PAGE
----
An amendment to the anti-corruption act proposed by the Ministry of Justice states wants ministers' political advisors to submit a declaration of interests. The same bill would save the heads of security institutions from publishing the declarations.
The ministry highlights in the explanatory letter of the bill that the obligation of widening the circle of the representatives of the declarations comes from the Council of Europe's anti-corruption union GRECO.
According to this, declarations of public interests should be made by political advisers to the prime minister or other ministers.
However, the heads of security authorities are excluded from the list because they deal with state secrets and access to their data should be restricted. This data would be for internal use only.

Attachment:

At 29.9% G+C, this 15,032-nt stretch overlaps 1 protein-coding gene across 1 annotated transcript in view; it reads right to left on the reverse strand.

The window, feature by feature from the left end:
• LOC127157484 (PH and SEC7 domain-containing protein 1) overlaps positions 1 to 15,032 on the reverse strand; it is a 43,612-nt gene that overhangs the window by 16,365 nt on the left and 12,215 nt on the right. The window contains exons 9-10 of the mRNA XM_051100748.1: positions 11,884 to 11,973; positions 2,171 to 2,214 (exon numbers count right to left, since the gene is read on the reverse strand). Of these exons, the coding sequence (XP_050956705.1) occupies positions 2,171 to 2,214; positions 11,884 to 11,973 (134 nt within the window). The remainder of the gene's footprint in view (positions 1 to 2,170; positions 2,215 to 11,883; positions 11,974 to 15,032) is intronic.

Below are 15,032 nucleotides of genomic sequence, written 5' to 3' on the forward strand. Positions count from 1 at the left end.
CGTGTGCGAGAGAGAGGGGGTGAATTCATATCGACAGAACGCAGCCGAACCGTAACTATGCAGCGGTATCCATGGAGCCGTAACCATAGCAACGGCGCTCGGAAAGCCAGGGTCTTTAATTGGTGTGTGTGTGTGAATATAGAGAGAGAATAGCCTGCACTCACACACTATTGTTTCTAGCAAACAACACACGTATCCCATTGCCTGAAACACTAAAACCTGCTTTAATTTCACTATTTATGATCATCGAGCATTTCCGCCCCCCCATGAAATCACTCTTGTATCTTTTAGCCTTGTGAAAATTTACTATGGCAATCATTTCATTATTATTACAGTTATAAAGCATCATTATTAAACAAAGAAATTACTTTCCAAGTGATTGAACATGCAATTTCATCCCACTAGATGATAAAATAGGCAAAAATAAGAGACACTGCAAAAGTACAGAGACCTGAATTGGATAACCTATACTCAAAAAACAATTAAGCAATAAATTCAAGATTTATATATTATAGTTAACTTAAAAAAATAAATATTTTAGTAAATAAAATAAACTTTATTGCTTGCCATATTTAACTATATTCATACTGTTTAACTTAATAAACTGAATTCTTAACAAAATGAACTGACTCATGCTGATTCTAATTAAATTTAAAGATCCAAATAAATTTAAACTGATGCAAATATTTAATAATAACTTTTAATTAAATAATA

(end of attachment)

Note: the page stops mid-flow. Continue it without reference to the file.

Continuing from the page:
With the new law, the Director-General of the Security Police and the Foreign Intelligence Agency, would not have to submit their declarations.
"The incomes of people in these positions are not public in Latvia, Finland, Poland and Germany either. In Lithuania, the declaration of interests of a security institution's director is public," said the explanation letter.
The amendment would affect 40 advisors
Every political advisor should start to submit the declaration once a year according to the bill. There are about 40 political advisors per ministries.
"With the entry into force of the law, the transparency and accountability of public administration will increase, while there will be no other significant effects. Given that the draft is partly due to the GRECO recommendations of the Council of Europe, the draft law has an impact on Estonia's cooperation with international organizations," was written in the explanation letter.
Currently, only advisers to the prime minister, the head of the bureau and assistants submit declarations of interests.
Editor: Roberta Vaino